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(Reuters) — The Kremlin accused U.S. presidential contender Hillary Clinton on Wednesday of making unfounded and inappropriate remarks by including Russia among countries she said were sponsoring hacking.
Ms. Clinton said on Tuesday that hacking posed a broad threat to U.S. security and business and that Russia, North Korea, Iran and China had "directly or indirectly sponsored" hacking.
Asked about her comments, Kremlin spokesman Dmitry Peskov told reporters: "This is an absolutely inappropriate statement and an unfounded accusation."
"Hacking is an international problem and speaking of government sponsorship is a completely unfounded accusation," he said, describing the comments as "unconstructive" in the context of calls for cooperation in the fight against cybercrime.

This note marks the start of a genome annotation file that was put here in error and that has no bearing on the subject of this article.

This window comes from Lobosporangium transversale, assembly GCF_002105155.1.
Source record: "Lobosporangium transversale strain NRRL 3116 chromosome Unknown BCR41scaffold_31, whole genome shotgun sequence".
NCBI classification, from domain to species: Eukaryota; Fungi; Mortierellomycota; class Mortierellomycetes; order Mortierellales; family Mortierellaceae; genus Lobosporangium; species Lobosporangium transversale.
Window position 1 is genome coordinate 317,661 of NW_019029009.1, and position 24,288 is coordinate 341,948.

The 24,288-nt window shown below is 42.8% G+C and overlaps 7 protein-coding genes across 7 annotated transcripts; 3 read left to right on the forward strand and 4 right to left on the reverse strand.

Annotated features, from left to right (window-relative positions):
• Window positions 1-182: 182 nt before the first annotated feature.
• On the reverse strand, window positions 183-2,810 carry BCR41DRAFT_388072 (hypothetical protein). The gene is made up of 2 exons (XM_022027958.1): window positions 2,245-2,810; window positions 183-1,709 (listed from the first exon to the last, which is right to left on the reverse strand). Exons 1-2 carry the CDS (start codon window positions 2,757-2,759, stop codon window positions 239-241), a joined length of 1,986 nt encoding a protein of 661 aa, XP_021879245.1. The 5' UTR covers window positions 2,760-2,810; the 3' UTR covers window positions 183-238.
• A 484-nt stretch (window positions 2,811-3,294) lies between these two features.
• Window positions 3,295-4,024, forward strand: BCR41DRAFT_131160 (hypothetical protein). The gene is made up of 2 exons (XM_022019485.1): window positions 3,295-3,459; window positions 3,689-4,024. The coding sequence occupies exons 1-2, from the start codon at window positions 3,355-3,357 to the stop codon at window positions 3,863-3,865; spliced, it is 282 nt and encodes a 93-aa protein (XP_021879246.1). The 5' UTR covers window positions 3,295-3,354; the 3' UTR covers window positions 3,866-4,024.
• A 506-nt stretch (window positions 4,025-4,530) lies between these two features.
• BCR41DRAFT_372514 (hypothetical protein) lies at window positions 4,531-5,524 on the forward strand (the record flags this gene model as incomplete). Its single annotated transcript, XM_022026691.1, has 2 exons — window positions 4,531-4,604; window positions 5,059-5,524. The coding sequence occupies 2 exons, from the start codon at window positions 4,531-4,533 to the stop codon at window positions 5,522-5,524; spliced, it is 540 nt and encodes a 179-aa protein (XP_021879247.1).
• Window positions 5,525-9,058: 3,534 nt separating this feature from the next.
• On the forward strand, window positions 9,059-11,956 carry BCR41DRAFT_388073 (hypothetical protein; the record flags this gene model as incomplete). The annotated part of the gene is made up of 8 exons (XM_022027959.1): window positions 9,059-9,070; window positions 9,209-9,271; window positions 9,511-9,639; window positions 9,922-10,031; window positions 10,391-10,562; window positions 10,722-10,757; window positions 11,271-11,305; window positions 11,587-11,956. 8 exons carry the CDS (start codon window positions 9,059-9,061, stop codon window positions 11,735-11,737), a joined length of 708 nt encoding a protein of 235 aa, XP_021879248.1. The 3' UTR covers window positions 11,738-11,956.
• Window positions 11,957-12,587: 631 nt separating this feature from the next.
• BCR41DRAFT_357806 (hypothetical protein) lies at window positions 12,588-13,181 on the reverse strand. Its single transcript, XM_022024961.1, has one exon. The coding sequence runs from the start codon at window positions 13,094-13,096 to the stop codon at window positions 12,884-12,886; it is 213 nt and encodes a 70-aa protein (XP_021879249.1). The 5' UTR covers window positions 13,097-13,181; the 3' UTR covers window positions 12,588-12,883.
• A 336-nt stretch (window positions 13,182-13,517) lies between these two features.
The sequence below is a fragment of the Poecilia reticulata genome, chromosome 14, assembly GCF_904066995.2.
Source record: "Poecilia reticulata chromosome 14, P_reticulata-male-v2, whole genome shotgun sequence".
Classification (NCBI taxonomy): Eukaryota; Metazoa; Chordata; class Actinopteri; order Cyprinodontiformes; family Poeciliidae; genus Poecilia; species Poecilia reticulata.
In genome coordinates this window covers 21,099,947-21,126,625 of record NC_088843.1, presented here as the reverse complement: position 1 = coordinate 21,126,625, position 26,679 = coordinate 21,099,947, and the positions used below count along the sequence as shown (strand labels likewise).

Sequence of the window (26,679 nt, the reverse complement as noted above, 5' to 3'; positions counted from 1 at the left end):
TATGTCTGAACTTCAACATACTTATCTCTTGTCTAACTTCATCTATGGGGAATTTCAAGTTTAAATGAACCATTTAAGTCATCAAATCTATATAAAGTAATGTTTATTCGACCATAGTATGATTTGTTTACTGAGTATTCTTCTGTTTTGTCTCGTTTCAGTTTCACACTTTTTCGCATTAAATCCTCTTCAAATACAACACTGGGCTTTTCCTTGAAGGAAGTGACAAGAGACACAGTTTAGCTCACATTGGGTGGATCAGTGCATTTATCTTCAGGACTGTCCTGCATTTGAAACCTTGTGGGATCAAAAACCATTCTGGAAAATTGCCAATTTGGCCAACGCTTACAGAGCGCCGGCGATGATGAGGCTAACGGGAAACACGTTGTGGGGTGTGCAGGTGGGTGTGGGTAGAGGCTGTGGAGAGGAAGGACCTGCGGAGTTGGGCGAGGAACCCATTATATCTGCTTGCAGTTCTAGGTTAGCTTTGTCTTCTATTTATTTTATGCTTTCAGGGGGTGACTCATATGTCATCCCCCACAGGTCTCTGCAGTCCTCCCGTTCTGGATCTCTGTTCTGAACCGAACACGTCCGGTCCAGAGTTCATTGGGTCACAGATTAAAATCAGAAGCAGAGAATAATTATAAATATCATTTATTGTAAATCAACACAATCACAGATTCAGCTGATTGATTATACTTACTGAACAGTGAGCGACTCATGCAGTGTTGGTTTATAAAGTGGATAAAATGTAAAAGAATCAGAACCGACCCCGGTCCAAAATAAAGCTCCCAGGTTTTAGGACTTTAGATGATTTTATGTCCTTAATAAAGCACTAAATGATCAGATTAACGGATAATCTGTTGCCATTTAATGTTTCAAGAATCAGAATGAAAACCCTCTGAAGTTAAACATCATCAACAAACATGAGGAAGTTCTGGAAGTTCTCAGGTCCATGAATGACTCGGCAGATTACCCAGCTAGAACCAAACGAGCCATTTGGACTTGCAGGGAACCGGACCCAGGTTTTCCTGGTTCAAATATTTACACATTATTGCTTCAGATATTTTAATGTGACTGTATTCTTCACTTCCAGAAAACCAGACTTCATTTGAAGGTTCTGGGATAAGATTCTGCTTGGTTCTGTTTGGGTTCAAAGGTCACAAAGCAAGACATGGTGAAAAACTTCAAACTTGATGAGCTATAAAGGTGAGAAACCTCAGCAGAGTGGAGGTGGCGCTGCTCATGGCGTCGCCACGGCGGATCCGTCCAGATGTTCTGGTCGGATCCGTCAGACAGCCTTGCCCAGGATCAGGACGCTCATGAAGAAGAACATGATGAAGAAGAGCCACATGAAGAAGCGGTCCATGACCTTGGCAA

China has played down Ms. Clinton's remarks against Beijing.
Ms. Clinton, a Democrat, said her worries started when as U.S. secretary of state she heard businesses express concern that confidential information was being "vacuumed up through intrusive hacking."
She has also said the United States must be "much smarter" about how it deals with Russian President Vladimir Putin, saying there is no substitute for "constant engagement."
(Reuters) — The Obama administration on Wednesday launched the first-ever sanctions program to financially punish individuals and groups outside the United States that are engaged in malicious cyber attacks.